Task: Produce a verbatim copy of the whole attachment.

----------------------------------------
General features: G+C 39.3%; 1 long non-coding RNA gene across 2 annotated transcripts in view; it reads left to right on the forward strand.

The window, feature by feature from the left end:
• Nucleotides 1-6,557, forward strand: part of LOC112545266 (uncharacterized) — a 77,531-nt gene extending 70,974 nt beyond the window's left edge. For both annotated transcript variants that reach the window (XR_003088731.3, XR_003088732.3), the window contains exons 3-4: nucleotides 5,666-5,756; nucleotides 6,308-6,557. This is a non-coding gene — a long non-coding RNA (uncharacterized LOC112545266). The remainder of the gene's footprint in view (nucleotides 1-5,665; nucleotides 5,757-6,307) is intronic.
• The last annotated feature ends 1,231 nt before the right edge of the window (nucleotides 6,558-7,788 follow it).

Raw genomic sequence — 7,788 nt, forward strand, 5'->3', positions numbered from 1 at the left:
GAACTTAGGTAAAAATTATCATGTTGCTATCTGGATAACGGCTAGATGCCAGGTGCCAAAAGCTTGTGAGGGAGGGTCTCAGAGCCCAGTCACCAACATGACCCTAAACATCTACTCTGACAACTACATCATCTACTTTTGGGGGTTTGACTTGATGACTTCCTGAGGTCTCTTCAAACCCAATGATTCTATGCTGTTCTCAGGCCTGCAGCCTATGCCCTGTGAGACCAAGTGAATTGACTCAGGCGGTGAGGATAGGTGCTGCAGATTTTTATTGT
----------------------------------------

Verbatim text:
General features: G+C 39.3%; 1 long non-coding RNA gene across 2 annotated transcripts in view; it reads left to right on the forward strand.

The window, feature by feature from the left end:
• Nucleotides 1-6,557, forward strand: part of LOC112545266 (uncharacterized) — a 77,531-nt gene extending 70,974 nt beyond the window's left edge. For both annotated transcript variants that reach the window (XR_003088731.3, XR_003088732.3), the window contains exons 3-4: nucleotides 5,666-5,756; nucleotides 6,308-6,557. This is a non-coding gene — a long non-coding RNA (uncharacterized LOC112545266). The remainder of the gene's footprint in view (nucleotides 1-5,665; nucleotides 5,757-6,307) is intronic.
• The last annotated feature ends 1,231 nt before the right edge of the window (nucleotides 6,558-7,788 follow it).

Raw genomic sequence — 7,788 nt, forward strand, 5'->3', positions numbered from 1 at the left:
GAACTTAGGTAAAAATTATCATGTTGCTATCTGGATAACGGCTAGATGCCAGGTGCCAAAAGCTTGTGAGGGAGGGTCTCAGAGCCCAGTCACCAACATGACCCTAAACATCTACTCTGACAACTACATCATCTACTTTTGGGGGTTTGACTTGATGACTTCCTGAGGTCTCTTCAAACCCAATGATTCTATGCTGTTCTCAGGCCTGCAGCCTATGCCCTGTGAGACCAAGTGAATTGACTCAGGCGGTGAGGATAGGTGCTGCAGATTTTTATTGT